Terminal planners are provided with guidelines on the optimum stowage to be planned, taking into account stability, deadweight, port rotation, movement of empties, forecasts of future cargo, and the special requirements of IMDG, out-of-gauge, containerized and refrigerated cargoes. However, planning activity remote from the ship does not detract from the Master's responsibility for the safety of his vessel and the ship's officers must always check stability and stress calculations.

While it is impossible to check all containers being loaded, ships' officers should be alert to the possibility of container damage, the correct stowage position, and labeling of Dangerous Goods containers. The securing of cargo can be seen (e.g., on flat racks), and the declared contents of refrigerated containers should be checked for correct temperature settings. Tank containers should be scrutinized for any sign of leakage or damage to valves. Random checks, either on the terminal or onboard, may provide evidence of any short-comings. Close liaison with shore planners is necessary to up-date stowage positions, weights and, when required, contents, so that stability, etc., can be monitored and checked before departure.

Containers in Non-cellular Ships

The carriage of containers in a non-cellular ship requires much more active input from ships' officers as, unless it is a full container cargo, it is unlikely that shore planners will be involved. While a container may appear to be a substantial unit, care must be taken to protect containers loaded in a compartment with other cargo types, i.e., unitized or breakbulk, to ensure that the doors, roof, and sides are not damaged. If it is necessary to over-stow a container with breakbulk cargo (not a recommended practice) only the lightest of cargo should be used.

Stuffed containers loaded without door seals (or locks) should be queried with the shore staff and a seal fitted with and a note made of the number and the circumstances.

Containers should preferably be stowed in the fore and aft line and be lashed with wire and bottle screws from the top lifting castings to substantial D-rings in the deck unless the ship is fitted with suitable deck twist-lock pockets and rod lashings.

If containers are stowed more than one high, the block of containers should consist of equal height, i.e., avoid mixing 8ft 6 ins and 9ft six ins high containers in the stow, so that an easily secured block is formed. It may be possible to stow a 40ft unit on top of two 20ft units if the position and securing arrangements permit, but two 20ft containers should never be stowed immediately over a 40ft unit unless a specially constructed frame or platform takes the weight.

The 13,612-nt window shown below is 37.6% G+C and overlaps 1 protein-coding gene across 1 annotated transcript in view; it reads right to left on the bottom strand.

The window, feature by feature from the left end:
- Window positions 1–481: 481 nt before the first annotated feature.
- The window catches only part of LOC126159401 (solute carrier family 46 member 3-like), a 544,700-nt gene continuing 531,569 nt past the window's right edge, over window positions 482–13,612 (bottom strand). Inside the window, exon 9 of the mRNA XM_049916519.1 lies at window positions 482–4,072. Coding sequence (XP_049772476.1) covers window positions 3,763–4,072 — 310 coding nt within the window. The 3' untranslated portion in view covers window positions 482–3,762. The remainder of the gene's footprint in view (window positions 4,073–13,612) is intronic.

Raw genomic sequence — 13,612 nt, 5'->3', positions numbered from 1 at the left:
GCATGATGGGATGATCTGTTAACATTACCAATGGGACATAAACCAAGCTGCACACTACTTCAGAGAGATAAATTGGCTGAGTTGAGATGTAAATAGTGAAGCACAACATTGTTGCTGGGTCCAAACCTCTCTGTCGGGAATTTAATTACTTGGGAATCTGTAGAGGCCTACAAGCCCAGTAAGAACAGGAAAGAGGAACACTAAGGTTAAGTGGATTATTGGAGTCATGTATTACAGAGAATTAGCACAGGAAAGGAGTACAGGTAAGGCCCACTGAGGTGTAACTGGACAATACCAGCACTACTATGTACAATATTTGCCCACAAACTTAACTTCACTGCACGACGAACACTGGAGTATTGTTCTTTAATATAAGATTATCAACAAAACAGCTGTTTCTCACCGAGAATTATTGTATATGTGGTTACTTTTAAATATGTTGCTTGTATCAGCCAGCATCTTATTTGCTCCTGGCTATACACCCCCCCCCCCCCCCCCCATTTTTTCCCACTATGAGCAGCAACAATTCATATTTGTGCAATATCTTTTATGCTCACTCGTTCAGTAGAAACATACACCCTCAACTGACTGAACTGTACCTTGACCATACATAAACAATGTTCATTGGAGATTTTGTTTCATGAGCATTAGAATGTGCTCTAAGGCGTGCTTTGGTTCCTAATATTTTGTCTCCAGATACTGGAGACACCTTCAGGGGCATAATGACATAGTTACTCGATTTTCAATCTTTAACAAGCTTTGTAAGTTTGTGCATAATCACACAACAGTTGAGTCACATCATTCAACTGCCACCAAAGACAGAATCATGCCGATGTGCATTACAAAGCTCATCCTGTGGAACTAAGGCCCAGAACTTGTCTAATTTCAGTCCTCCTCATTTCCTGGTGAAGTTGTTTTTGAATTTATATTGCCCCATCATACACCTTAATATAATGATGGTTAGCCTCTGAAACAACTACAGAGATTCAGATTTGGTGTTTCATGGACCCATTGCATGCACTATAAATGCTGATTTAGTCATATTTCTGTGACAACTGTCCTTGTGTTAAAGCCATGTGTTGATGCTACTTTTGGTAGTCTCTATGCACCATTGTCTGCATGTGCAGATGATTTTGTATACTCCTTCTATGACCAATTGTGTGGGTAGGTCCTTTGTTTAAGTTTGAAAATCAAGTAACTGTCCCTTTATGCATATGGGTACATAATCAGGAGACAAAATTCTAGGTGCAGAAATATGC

The weight of a container is supported through its four bottom corner castings, and the calculation of deck loadings must consider this. Some ships are constructed with strengthened points on the deck or the tank-top to support loaded containers. Care must be taken to ensure that they are correctly positioned over these points, and that maximum permitted stack weights are not exceeded.

It is preferable that containers with side canvas tilts, which might be damaged by high winds or heavy spray, are not stowed on the outboard side of the stack on deck. When animals are carried, the stowage position should be such that the crew can gain easy access to them for feeding or watering or, if the worst occurs, for removing an animal carcass at sea.

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More Information

Details Of various Container Types

Safe navigation in a seaway

Hull strength & stability requirement for containerships

Cargo cranes operation, maintenance & safety matters

Cargo stowage and planning in containership

Cargo care at sea

Containership hull strength and stability

Securing arrangement in containerships

Cargo securing in containership requirements

Safe cargo operation in containership

Containerships cargo carrying advantages